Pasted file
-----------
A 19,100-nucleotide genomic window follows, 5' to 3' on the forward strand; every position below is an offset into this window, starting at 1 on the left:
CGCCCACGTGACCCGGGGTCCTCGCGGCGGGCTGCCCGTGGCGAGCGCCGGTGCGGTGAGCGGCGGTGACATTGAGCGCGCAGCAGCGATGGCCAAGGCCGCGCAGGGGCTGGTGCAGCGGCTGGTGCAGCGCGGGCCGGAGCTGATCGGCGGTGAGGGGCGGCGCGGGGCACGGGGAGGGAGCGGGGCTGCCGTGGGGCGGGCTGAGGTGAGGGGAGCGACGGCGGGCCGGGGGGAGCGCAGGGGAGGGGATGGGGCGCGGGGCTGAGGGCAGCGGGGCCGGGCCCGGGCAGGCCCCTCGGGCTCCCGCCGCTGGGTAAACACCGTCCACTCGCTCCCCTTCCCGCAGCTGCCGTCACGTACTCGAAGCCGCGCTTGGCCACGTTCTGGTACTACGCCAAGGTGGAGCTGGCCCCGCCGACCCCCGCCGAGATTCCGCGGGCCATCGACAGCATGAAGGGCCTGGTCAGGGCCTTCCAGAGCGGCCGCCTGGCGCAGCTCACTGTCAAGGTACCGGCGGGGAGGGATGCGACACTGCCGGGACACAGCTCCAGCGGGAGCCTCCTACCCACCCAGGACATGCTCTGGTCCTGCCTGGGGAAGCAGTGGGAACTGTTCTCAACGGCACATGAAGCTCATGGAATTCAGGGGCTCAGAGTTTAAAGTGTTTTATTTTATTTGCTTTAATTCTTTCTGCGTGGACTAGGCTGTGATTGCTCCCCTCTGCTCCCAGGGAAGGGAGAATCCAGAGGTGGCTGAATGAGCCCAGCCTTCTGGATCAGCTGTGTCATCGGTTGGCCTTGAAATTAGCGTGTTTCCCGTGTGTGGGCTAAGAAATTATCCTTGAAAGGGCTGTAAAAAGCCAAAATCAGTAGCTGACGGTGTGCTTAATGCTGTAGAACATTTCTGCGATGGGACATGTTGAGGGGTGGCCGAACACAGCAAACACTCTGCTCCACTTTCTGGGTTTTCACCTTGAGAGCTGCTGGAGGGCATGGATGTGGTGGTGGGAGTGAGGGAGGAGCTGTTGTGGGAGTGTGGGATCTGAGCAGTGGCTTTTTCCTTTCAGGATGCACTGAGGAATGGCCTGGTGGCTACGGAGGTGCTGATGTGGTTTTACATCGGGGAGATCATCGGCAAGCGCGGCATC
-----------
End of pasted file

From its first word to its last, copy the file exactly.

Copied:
A 19,100-nucleotide genomic window follows, 5' to 3' on the forward strand; every position below is an offset into this window, starting at 1 on the left:
CGCCCACGTGACCCGGGGTCCTCGCGGCGGGCTGCCCGTGGCGAGCGCCGGTGCGGTGAGCGGCGGTGACATTGAGCGCGCAGCAGCGATGGCCAAGGCCGCGCAGGGGCTGGTGCAGCGGCTGGTGCAGCGCGGGCCGGAGCTGATCGGCGGTGAGGGGCGGCGCGGGGCACGGGGAGGGAGCGGGGCTGCCGTGGGGCGGGCTGAGGTGAGGGGAGCGACGGCGGGCCGGGGGGAGCGCAGGGGAGGGGATGGGGCGCGGGGCTGAGGGCAGCGGGGCCGGGCCCGGGCAGGCCCCTCGGGCTCCCGCCGCTGGGTAAACACCGTCCACTCGCTCCCCTTCCCGCAGCTGCCGTCACGTACTCGAAGCCGCGCTTGGCCACGTTCTGGTACTACGCCAAGGTGGAGCTGGCCCCGCCGACCCCCGCCGAGATTCCGCGGGCCATCGACAGCATGAAGGGCCTGGTCAGGGCCTTCCAGAGCGGCCGCCTGGCGCAGCTCACTGTCAAGGTACCGGCGGGGAGGGATGCGACACTGCCGGGACACAGCTCCAGCGGGAGCCTCCTACCCACCCAGGACATGCTCTGGTCCTGCCTGGGGAAGCAGTGGGAACTGTTCTCAACGGCACATGAAGCTCATGGAATTCAGGGGCTCAGAGTTTAAAGTGTTTTATTTTATTTGCTTTAATTCTTTCTGCGTGGACTAGGCTGTGATTGCTCCCCTCTGCTCCCAGGGAAGGGAGAATCCAGAGGTGGCTGAATGAGCCCAGCCTTCTGGATCAGCTGTGTCATCGGTTGGCCTTGAAATTAGCGTGTTTCCCGTGTGTGGGCTAAGAAATTATCCTTGAAAGGGCTGTAAAAAGCCAAAATCAGTAGCTGACGGTGTGCTTAATGCTGTAGAACATTTCTGCGATGGGACATGTTGAGGGGTGGCCGAACACAGCAAACACTCTGCTCCACTTTCTGGGTTTTCACCTTGAGAGCTGCTGGAGGGCATGGATGTGGTGGTGGGAGTGAGGGAGGAGCTGTTGTGGGAGTGTGGGATCTGAGCAGTGGCTTTTTCCTTTCAGGATGCACTGAGGAATGGCCTGGTGGCTACGGAGGTGCTGATGTGGTTTTACATCGGGGAGATCATCGGCAAGCGCGGCATC